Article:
Policy makers around the globe are concerned with the possibility that nations will develop nuclear weapons, and policies often depend upon an understanding of the tools and time required for a nuclear weapons program to succeed. The breakout time is defined as the time required to acquire the minimum amount of weapons-grade plutonium needed for a nuclear explosive device, and nuclear weapons latency is defined as the time needed for a non-nuclear weapons state to make a nuclear weapon given their current progress, motivations, and intentions. Kazybek Nurym, a student working with Center for Nuclear Security Science and Policy Initiatives (NSSPI) Director Dr. Sunil Chirayath, is investigating a state’s breakout time and nuclear weapons latency using software developed at Texas A&M University for India’s historical case—the 1974 plutonium bomb test in Rajasthan-Pokhran. The test case will help validate the tool’s predictive capability.
The Nuclear Weapons Latency Tool (NWLT) was first developed by NSSPI graduate Dr. David Sweeny working with former NSSPI Director Dr. William Charlton. It has since been used by NSSPI researchers to try to predict the nuclear weapons latency of Iran. While that test case was an attempt to predict the future, Nurym’s investigation looks to the past to show how accurate the tool can be at these predictions.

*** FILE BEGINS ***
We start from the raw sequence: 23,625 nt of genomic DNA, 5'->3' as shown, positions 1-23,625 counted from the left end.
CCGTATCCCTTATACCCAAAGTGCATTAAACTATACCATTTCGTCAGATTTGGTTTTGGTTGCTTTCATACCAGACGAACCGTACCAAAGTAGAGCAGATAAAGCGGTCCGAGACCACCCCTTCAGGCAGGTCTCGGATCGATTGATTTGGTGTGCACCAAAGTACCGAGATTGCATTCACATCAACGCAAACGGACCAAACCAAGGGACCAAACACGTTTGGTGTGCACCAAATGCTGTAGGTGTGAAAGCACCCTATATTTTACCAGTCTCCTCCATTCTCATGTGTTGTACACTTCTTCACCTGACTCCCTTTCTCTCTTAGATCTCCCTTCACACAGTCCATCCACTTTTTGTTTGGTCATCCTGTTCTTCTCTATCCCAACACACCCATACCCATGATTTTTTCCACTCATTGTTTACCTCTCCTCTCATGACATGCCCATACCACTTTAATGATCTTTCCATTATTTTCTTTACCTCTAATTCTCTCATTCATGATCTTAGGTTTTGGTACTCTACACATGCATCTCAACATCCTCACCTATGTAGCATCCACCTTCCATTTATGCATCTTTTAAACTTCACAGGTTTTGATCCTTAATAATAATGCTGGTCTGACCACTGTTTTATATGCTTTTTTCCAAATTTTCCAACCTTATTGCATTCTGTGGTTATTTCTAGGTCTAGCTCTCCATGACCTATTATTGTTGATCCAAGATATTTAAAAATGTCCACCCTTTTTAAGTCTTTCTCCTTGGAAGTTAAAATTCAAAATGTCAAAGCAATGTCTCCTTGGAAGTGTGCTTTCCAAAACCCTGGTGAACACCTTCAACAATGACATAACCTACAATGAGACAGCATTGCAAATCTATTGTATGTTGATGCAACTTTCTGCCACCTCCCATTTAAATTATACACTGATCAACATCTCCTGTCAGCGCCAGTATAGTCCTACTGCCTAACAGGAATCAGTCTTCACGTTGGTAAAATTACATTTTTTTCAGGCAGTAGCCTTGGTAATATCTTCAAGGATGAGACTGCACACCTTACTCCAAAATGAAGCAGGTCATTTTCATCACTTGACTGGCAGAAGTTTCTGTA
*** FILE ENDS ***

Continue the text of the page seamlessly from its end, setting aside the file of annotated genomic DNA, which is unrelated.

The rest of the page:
According to Nurym, “Texas A&M’s nuclear weapons latency tool is convenient, easy to use, and can be used by scientists, engineers, policymakers, or scholars to calculate and predict any country’s breakout time and nuclear weapons latency using the information available from the open literature.”
The NWLT is based on the stochastic Petri net simulation method and employs three other software: Microsoft Visio, Microsoft Excel, and MATLAB. A Petri net is a directed bipartite consisting of places, transitions, and arcs. The tool is capable of representing the whole proliferation network and the pathways that could lead to the development of a nuclear explosive device. Overall, Nurym found that the NWLT provided a reasonably accurate nuclear latency and breakout time values for India’s first nuclear weapon.
Nurym successfully defended his thesis this summer and will be graduating in August 2021 with a Master of Science degree in nuclear engineering. Before joining NSSPI, Nurym received his Bachelor’s degree in Thermal Energy from the Eurasian National University, Nur-Sultan, Kazakhstan, in 2016. He started his career as a laboratory technician, and then he got an assistant project manager position in a company managing the Kazakhstan-China Gas Pipeline. Currently, he is planning to work in NAC Kazatomprom Joint Stock Company, the world’s largest producer and seller of natural uranium.